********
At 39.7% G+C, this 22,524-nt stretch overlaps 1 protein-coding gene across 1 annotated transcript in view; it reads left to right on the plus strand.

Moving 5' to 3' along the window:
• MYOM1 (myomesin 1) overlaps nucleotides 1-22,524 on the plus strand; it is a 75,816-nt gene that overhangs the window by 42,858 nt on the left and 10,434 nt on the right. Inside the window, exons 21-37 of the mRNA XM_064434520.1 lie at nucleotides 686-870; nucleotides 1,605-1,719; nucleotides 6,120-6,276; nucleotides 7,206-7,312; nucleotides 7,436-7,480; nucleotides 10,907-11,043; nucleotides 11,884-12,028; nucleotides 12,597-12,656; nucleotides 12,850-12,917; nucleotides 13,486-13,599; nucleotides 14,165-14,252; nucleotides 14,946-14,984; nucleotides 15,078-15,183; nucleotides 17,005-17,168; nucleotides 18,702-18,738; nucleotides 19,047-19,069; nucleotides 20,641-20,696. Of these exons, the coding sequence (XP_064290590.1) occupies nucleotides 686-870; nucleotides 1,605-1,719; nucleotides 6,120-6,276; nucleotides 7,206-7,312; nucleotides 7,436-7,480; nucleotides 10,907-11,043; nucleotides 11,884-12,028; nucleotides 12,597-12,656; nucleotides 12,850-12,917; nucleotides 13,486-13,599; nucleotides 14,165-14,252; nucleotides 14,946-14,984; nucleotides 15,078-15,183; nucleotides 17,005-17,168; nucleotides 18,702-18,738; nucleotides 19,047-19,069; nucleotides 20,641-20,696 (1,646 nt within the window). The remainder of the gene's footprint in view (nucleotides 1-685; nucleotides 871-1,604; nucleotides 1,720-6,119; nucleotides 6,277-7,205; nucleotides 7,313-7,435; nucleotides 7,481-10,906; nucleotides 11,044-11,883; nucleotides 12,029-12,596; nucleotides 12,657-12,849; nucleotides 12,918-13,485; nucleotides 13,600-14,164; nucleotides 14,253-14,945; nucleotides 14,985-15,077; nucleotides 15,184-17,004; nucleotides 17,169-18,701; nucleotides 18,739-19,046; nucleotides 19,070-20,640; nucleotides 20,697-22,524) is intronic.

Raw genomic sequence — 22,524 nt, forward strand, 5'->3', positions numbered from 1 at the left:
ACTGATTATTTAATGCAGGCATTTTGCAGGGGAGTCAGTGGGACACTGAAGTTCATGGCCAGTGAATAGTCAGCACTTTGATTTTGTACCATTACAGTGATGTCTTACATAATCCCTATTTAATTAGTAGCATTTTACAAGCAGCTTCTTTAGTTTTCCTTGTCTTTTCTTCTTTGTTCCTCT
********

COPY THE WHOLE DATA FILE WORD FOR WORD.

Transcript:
At 39.7% G+C, this 22,524-nt stretch overlaps 1 protein-coding gene across 1 annotated transcript in view; it reads left to right on the plus strand.

Moving 5' to 3' along the window:
• MYOM1 (myomesin 1) overlaps nucleotides 1-22,524 on the plus strand; it is a 75,816-nt gene that overhangs the window by 42,858 nt on the left and 10,434 nt on the right. Inside the window, exons 21-37 of the mRNA XM_064434520.1 lie at nucleotides 686-870; nucleotides 1,605-1,719; nucleotides 6,120-6,276; nucleotides 7,206-7,312; nucleotides 7,436-7,480; nucleotides 10,907-11,043; nucleotides 11,884-12,028; nucleotides 12,597-12,656; nucleotides 12,850-12,917; nucleotides 13,486-13,599; nucleotides 14,165-14,252; nucleotides 14,946-14,984; nucleotides 15,078-15,183; nucleotides 17,005-17,168; nucleotides 18,702-18,738; nucleotides 19,047-19,069; nucleotides 20,641-20,696. Of these exons, the coding sequence (XP_064290590.1) occupies nucleotides 686-870; nucleotides 1,605-1,719; nucleotides 6,120-6,276; nucleotides 7,206-7,312; nucleotides 7,436-7,480; nucleotides 10,907-11,043; nucleotides 11,884-12,028; nucleotides 12,597-12,656; nucleotides 12,850-12,917; nucleotides 13,486-13,599; nucleotides 14,165-14,252; nucleotides 14,946-14,984; nucleotides 15,078-15,183; nucleotides 17,005-17,168; nucleotides 18,702-18,738; nucleotides 19,047-19,069; nucleotides 20,641-20,696 (1,646 nt within the window). The remainder of the gene's footprint in view (nucleotides 1-685; nucleotides 871-1,604; nucleotides 1,720-6,119; nucleotides 6,277-7,205; nucleotides 7,313-7,435; nucleotides 7,481-10,906; nucleotides 11,044-11,883; nucleotides 12,029-12,596; nucleotides 12,657-12,849; nucleotides 12,918-13,485; nucleotides 13,600-14,164; nucleotides 14,253-14,945; nucleotides 14,985-15,077; nucleotides 15,184-17,004; nucleotides 17,169-18,701; nucleotides 18,739-19,046; nucleotides 19,070-20,640; nucleotides 20,697-22,524) is intronic.

Raw genomic sequence — 22,524 nt, forward strand, 5'->3', positions numbered from 1 at the left:
ACTGATTATTTAATGCAGGCATTTTGCAGGGGAGTCAGTGGGACACTGAAGTTCATGGCCAGTGAATAGTCAGCACTTTGATTTTGTACCATTACAGTGATGTCTTACATAATCCCTATTTAATTAGTAGCATTTTACAAGCAGCTTCTTTAGTTTTCCTTGTCTTTTCTTCTTTGTTCCTCT